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December 19, 2012     Coquille Valley Sentinel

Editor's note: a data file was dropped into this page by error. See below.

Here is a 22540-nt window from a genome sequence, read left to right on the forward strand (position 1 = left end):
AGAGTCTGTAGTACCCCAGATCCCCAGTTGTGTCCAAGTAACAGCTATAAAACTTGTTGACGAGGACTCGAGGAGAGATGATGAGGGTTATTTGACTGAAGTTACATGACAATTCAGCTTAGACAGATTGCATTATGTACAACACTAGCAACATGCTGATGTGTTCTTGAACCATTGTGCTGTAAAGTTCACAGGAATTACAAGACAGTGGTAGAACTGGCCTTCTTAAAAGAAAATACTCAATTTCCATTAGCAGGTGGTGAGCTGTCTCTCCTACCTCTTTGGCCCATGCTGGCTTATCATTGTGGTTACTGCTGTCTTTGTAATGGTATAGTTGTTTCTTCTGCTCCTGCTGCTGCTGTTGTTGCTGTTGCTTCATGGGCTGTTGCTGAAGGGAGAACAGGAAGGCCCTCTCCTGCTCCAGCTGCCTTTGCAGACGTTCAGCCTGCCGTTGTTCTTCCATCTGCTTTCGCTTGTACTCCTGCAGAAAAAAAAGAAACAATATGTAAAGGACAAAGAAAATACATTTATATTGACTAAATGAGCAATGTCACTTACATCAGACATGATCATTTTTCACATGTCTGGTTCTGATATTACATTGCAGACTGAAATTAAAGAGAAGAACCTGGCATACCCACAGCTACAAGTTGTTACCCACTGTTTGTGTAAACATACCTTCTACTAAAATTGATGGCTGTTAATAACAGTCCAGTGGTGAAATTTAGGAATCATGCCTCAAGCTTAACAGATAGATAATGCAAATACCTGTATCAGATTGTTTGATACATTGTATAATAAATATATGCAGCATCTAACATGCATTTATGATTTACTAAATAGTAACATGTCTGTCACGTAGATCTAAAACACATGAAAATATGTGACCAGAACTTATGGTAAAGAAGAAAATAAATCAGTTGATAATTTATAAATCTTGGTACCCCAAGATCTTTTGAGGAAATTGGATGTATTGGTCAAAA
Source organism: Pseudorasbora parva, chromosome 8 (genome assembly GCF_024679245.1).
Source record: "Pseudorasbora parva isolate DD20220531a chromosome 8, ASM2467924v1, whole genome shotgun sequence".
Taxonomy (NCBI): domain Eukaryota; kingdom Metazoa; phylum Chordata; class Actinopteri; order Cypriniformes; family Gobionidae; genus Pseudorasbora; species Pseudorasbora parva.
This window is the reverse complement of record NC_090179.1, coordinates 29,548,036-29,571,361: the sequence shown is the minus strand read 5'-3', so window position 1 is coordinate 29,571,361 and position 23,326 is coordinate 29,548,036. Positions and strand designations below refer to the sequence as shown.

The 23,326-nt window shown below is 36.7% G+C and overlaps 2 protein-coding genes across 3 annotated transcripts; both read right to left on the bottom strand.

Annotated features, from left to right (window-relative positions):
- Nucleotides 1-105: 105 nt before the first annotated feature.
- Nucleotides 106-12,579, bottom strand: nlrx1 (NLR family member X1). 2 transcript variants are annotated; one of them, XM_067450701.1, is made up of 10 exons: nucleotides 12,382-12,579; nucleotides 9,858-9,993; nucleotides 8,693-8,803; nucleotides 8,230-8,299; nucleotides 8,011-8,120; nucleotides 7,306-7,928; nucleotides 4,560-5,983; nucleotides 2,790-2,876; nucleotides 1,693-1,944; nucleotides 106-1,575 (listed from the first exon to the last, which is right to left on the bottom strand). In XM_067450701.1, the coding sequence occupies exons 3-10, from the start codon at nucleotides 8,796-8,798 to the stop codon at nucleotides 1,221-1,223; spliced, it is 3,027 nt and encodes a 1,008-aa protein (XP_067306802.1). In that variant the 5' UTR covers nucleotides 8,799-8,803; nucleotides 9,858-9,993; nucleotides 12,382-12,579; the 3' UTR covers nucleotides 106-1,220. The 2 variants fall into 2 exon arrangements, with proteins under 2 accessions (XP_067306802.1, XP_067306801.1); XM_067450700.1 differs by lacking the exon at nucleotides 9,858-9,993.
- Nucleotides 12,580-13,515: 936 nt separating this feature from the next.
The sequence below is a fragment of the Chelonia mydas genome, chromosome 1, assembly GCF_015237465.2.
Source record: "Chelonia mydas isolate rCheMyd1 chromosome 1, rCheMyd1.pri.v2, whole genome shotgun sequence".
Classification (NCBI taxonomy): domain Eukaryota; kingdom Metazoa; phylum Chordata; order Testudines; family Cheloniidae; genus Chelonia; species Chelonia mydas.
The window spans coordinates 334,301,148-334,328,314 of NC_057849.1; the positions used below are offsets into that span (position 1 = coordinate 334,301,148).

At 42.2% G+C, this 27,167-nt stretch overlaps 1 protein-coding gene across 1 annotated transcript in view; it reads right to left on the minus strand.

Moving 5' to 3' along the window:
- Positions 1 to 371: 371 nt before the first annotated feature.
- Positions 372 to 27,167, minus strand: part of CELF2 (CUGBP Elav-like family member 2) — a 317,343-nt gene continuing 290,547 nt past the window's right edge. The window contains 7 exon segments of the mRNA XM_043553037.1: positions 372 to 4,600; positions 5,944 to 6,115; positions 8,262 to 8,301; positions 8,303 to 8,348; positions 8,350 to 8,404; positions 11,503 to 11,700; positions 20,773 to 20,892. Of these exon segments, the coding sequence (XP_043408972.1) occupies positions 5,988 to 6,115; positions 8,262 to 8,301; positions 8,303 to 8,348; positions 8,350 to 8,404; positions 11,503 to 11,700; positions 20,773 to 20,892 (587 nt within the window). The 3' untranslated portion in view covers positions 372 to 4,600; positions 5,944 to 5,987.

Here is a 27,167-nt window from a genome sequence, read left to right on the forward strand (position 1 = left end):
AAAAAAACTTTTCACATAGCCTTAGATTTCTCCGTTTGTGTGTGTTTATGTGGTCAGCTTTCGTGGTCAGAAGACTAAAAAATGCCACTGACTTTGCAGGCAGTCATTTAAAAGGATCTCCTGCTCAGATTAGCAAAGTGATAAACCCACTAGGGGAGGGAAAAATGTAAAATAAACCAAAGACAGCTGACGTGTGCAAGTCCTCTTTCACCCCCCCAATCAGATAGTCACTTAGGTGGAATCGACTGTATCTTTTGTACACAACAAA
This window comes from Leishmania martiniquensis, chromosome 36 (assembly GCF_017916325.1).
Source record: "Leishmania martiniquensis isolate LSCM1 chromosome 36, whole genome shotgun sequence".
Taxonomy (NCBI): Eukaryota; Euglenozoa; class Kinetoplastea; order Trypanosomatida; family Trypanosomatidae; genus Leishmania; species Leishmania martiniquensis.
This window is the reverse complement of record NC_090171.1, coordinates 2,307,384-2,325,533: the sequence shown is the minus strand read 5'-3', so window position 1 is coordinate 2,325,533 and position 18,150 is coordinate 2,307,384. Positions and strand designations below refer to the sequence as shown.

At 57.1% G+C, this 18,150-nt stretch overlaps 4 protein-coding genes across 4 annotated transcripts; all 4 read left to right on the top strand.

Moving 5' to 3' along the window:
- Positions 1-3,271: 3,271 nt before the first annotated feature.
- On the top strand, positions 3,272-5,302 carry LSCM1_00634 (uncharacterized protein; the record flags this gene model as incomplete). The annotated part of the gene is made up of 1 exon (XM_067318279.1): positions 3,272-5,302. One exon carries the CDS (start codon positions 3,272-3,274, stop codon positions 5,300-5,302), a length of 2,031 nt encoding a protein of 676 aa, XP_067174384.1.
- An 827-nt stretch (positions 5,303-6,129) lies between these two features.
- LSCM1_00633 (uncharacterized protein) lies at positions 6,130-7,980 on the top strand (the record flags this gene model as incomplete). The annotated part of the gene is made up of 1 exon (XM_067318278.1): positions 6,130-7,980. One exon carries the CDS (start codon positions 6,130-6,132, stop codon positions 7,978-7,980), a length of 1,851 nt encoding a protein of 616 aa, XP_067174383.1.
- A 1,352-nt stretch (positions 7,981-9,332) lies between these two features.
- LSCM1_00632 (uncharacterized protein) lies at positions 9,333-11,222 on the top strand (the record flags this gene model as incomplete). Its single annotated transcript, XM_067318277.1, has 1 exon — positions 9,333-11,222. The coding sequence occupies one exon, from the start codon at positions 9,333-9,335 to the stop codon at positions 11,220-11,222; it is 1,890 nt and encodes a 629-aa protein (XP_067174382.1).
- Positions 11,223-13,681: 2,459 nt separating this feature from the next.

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t Page A6 The Sentinel December 19, 2012 FRo  CoUiLL COMMi A GARDEN UPDATES COQUILLE: Coquille Community Garden is located at 180 N. Baxter, and the mailing address is POB 165, Co- quille, OR 97423. Contact: Dawn Brittain at (541) 396- 1793 or DawnBr@Frontier.com; and website www.coquillecommunitygarden.org COOS BAY: Ladybug Landing is located at 8th and An- derson. Contact: Renee Blom at (541) 269-7468 , back40four@wildblue.net ; website www.socoastcom- muitygardens.org LAKESIDE: Harmony Garden is located at 915 N. Lake Rd., next to the Lakeside City Hall. Contact: Aaron Richards at baprichards@grnail.com MYRTLE POINT: Earthworm Acres is located at 448 Maple. Contact Heather Lilienthal at (541) 572-5263 ext. 242 heather.lilienthal@oregonstate.edu CHINESE LANTERNS IN THE GARDEN by Dawn Brittain Back in the seventies, my former mother-in-law gifted me with a mass-produced strand of plastic, multi-col- ored Chinese lanterns. Proudly, I draped them along the clothesline in my undersized backyard, and enjoyed their il- luminating color as night fell. The essence of that gift has carried on throughout the decades, and today I keep papery Chinese lanterns on the railing of my deck stairs to l!ght the way at night. But Chinese lanterns are not just for illumi- nating the darkness. This year I grew Chinese lanterns (the plant) in my garden for the very first time. Jennifer Golden from the Mountain Homestead gave me a full-grown, producing, potted plant. I received this gustatory gift late in the season so I kept it in its container, watered it well, and moved it into the greenhouse. I have been enjoying its pineapple-cit- rus fruits for the past few months. In the Midwest Chinese lanterns grow as wildings in vacant lots, alleyways, and where lawns are not kept tidily short. As the fruit forms it is encased within a greenish husk, hence its resemblance to Chinese lanterns (the hang- ing lights). Upon ripening the husk will turn yellow, then dry to brown when fully ripe with an enclosed, orange fruit about the size of a marble. I knew them back in my Chicago days as Groundcherries, aptly named because when ripe they drop to the ground. They are also called Cape Gooseberry because this plant was grown in South Africa at the Cape of Good Hope in the early 1800's. Groundcherries are three feet tall, herbaceous plants in the genus Physalis which is part of the nightshade family (Solanaceae - relatives of potatoes, tomatoes, and tomatillos. They are annuals in temperate regions and perennials in the tropics, tolerating poor soil and easily grown in containers. The flowers resemble those of tomato plants, but they are a paler yellow and the center of the bloom is brownish/purple. Last night the temperature in Coquille was a nippy 33 degrees, yet when I went out to check the greenhouse plants, my Groundcherry was unaffected. In fact, I counted 15 opened flowers and I ate one ripened fruit. How can ground cherries be utilized? Well, I know of a number of ways, but this fruit seldom makes it past the grazing phase during harvest. They are wonderfully delight- fill when eaten fresh, but they can also be dried, baked, or made into jam. They will keep for about three months in the husk after harvest, if you can get them to last that long! Writer, Erskine Caldwell It's the birthday of writer Erskine Caldwell, born in Moreland, Georgia (1903). His father was an itinerant Pres- byterian preacher, and Caldwell lived in a series of poor rural communities in the South. He said: "I could not be- come accustomed to the sight of Children's stomachs bloated from hunger and seeing the ill and aged too weak to walk to the fields to search for something to eat. In the evenings I wrote about what I had seen during the day, but nothing I put down on paper succeeded in conveying the full meaning of poverty and hopelessness and degradation as I had observed it." Caldwell published his two most famous books back to back: Tobacco Road (1932) and God's Little Acre (1933). Both were stories of destitute Southern workers -- Tobacco Road was about sharecroppers, God's Little Acre about mill workers. Both books were sexually explicit and full of pro- fanity, and were widely condemned and banned across the South. Margaret Mitchell, the author of Gone With the Wind, criticized Caldwell (and William Faulkner) for sell- ing a vision of the South that Northerners wanted to read. God's Little Acre was banned in Boston, and the Georgia Literary Commission recommended that anyone caught reading it be sent to jail, but it be- came one of the best-selling books of the 20th century. Caldwell's books have sold more than 80 million copies. His other booksinclude We are the Living(1933); You Have Seen Their Faces (1937), with his second wife, Life photographer Margaret Bourke-White; A Place Called Es- therville (1949), and With All My Might (1987). The Way I See It by Mike Kelly I hadn't intended to write about pruning roses but the anonymous article in last week's Sentinel drove me to do so. In the article, supposedly by a Pacific Northwest writer, it stated adamantly not to prune roses before the last threat of frost, which could be into April. The PNW is an extremely large area composed of at least five states, with all sorts of different climates. Wherever the location of the writer is, could mean not to prune until that late, say like Montana. In our area, the maritime PNW, and in particular Coos County, April is far too late to prune roses, if you expect to get the most from your bushes. As I have stated in past articles, I try and get my roses pruned anytime after Christmas, and lots of years the job is done by New Years day, and always by the end of January. Consider that this appears to be one of those winters, like many, where roses never go dormant. Mine are still lush and making new blooms, though sometimes the blooms get the old gray mold, botrytis, and don't open. These plants are ac- tively growing, still, not at summer's rate, but still growing. Their energy is being used in this growth, energy produced by the leaves and stored in the roots and canes. Better for it to be used for new growth this early spring or late winter, than be used now, when the plant is not making as much re- placement energy. Frost has little to do with next summers blooms. By pruning soon, and removing any leaves still on the plant after pruning, the rose will go serhi dormant. Growth will resume when climatic conditions are right, whether it is before the last frost or not. True, new and tender growth can be damaged by frost with temperatures around 30 degrees or less, but to damage the plant itself requires tem- peratures getting into the mid to low teens, or even colder, depending on the genetic makeup of the variety. If the rose isnTMt pruned, new growth will resume at the same time as the pruned plant, and if it is killed by frost, more new growth will emerge. The plant will be weakened far less than if it is allowed to continue growing throughout the winter. Roses pruned in the next month or so can be close to blooming by early to mid May, and some miniatures will bloom even earlier. .... but not if they aren't pruned until April. Late season frosts usually have very little time when the temperature is actually below freezing, and probably will not do any damage. As far as winter pruning opening the plant up to disease, our common rose diseases are dormant now, not becoming active until temperatures are consistently above 55 degrees and the leaves are wet for from four to eight hours. Black spot overwinters in the canes, as does our most serious and destructive disease, downy mildew, so seal- ing the canes where pruning cuts are made does nothing to protect or prevent these diseases from becoming active when conditions favor their awakening. This is when the spray program also begins. If you have a problem with cane borers, not prevalent but it does happen in some warmer gardens, es- pecially if blackberries are nearby, then sealing the pruning cuts with plain old Elmer's glue is quick and easy, as well as effective. Editor's note I have followed Mike's formula for rose health for the last three years and have never had such great success. Thank you, Mike I III II I I II i i i iiiii I I i II I Master Gardener training sign-up deadline extended Residents interested in becoming Master Gardeners can still sign up for the Oregon State University Extension Ser- vice's Master Gardener training which begins January 10, 2013, in Myrtle Point. OSU professionals and local experts will offer research based information that may help gardeners, or wanna-be gar- deners, increase their gardening knowledge and enjoyment. The classes, held every Thursday, Jan. I0 through March 14, cover a variety of topics from botany, entomology and plant identification to soils, pruning and composting. Students will also receive a copy of EM8742 Sustainable Gardening: the Oregon and Washington Master Gardener Handbook, and de- tailed handouts each week. To become an OSU Extension Master Gardener volunteer, each student must attend the training sessions, pass an open- book exam, and volunteer 60 hours of service to the commu- nity through a variety of fun, educational programs from the end of the training until October 31 st. Cost of the 10-weektraining is $150, $50 of which is re- funded upon completion of the program requirements. Pay- ment can be made by credit card. Checks sent with applications will not be deposited until the training begins on Jan. 10th. The deadline for applications has been extended to Wednesday, Jan. 2, 2013. But class size is limited, so inter- ested persons are encouraged to act now. Packets can be picked up at the OSU Extension Service in the Ohlsen-Bax- ter Building, 631 Alder Street in Myrtle Point, or by calling 541-572-5263, ext. 299.. A downloadable copy of the applica- tion packet is also available at http://extension.oregonstate.edu/coos/ THE DOWNTOWN EMPORIUM THE UPTOWN EMPORIUM OPEN DAILY UNTIL 7PM Atiques, Vintage, Collectibles & New Where the Past meets the Future OPEN CHRISTMAS EVE A Gift Certificate is ALWAYS a good choice/ 541-396-5515 290 N. Central BIvd-Coquille-OR OBT00rUARXES Blanche Irene Allen February 13, 1920 - December 11, 2012 Blanche Irene Allen, 92, formerly of Coquille, passed away peacefully De- cember 11, 2012. Blanche was born in Winslow, Arkansas, on Fri- day, February 13, 1920, at home to Daniel and Mary (Reedi Parrish, 1 of 8 chil- dren. She along with her other siblings learned all about hard work by helping on the farm, whether it was working in the fields, milk- ing cows, or helping in the " house, their parents had plenty of help. Blanche met Hoit Allen through her sister, Ilora, while visiting. They married January 11, 1942 and moved to Heber Springs, Arkansas, where they had their first child Joyce, on June 11, 1944. Hoit, having only one hand, had difficulties finding work, and soon Blanche and he learned of work available in Oregon and moved to Riverton, near Coquille in 1951. With the move also came his brother Ovel, and wife Ilora, Blanche's sister, and their 2 children. Blanche loved gardening and canning, and canning or freezing, as well as quilting. She also loved camping, when you could get her there. Sometimes she would drag her feet, but after she got there she loved it. When they had their R. V. she wanted to stay inside and play Rummy or scrabble, in which Blanche was known for her 3 letter words. Blanche was a woman of family and was very loyal to her church, reading her bible daily. She could nearly quote you a verse and tell you where it was, and remained a mem- ber of Coquille Church of Christ since 1951. She had a long life, and left this world to go home to God, Hoit; infant sons; grandson, Matthew Gubbels; sisters, Annie Henson, Ilora Allen; brothers, George, Clyde, Perry, and Phillip; and her parents. Blanche is survived by, her daughter, Joyce (Frank) Gubbels, Silverton; grandchildren: Dennis (Melissa) Gubbels, Silverton, Sherri (Ryan) Hansen, Oregon City, An- thony (Shannon) Gubbels, Silverton; great-grandchildren, Cody, Dustin, Nate and Jenna Gubbels, Wyatt and Abby Hansen, Ethan, Zach and Ashlynn Gubbels; and brother, Oran Parrish, Fayetteville, AK. Graveside services took place on Friday, 12/14, at Myr- tle Grove Memorial Gardens in Coquille. Arrangements by Unger Funeral Chapel. Johnny James Knight August 16, 1932 - December 15, 2012 Johnny J. Knight was born on August 16, 1932 in" Pawnee, Oklahoma to Bill and Josephine (Storm) Knigh[. He died December 15, 2012 at his home in Arago with his family by his side. He married Virginia Lois Edgmon on June 19 1953. He is survived by his wife Lois; daughters, Mary Knight, Thresea and husband Steve Redmon; sons, James and wife Flora Knight and Johnny Knight. Grandchildren, Shilo and husband Bill Biegel; Joseph Sullivan Jr., Sean and wife Heather Sanborn, Cory and wife Tonya Sanborn, Elizabeth and husband Robert Gutierrez and Katie Knight. Great Grandchildren, Derek and Deven Biegel, Nicholas and Aubry Sanborn and Adelai Sanborn. Brother, Glen Knight. Johnny is preceded in death by his parents, son, Jerald Knight; brothers, Clovis and Bill Knight and sister, Georgia Finley. At his request there will be no services. Arrangements are under the direction of Amling/Schroeder Funeral Service - Coquille Chapel, 541-396-3846 I I EVENT: World Peace Meditation 12-31-11 The Annual World Peace Meditation will be commemo- rated on Monday, December 31 at 4:00 A.M. at the Unity of Bandon Church. The World Healing peace meditation was' initiated by John and Jan Randolph-Price in 1986 and has been continued as an annual time of prayer and meditation by millions of people of all faiths worldwide. It is believed that if enough people join together to think and pray about peace and harmony, this will become reality for our planet. This vigil for peace and world healing occurs at 12:00 noon, Greenwich Mean Time which translates to 4:00 A.M. Pa- cific time. This non-denominational time of meditation is open to the community. This event will be facilitated by Rev. Robin Haruna, Unity of Bandon's minister and includes a candle lighting service for World religions. "This is a unique time for peo- ple of the South Coast of Oregon to focus on world peace and planetary healing. From our small community, we can focus our peaceful energy and prayers for the spread of peace in every comer of the world." All are welcome to at- tend. Due to the early hour, dress is casual. For more infor- mation call (541)347-4696. EVENT DATE 1-06-2013 "White Stone Service" Unity of Bandon will be celebrating the arrival of the New Year with a "White Stone Service" at 11:00 A.M. on Sun- day, January 6, 2013. This service is based on the ancient practice of prisoners being given a white stone when they were released from captivity. Participants will be given the opportunity to write "a letter to God", focusing on their vi- sion for the coming year. This letter will be held in prayer at Unity of Bandon over the next twelve months and then returned to the participant next December. The white stone . is significant in Scripture in that a person who has over- come or conquered something is given a white stone on which to mark the new beginning. This is a very positive and meaningful way to begin the New Year with a fresh start and all are welcome to attend. Youth education is pro- vided during the service.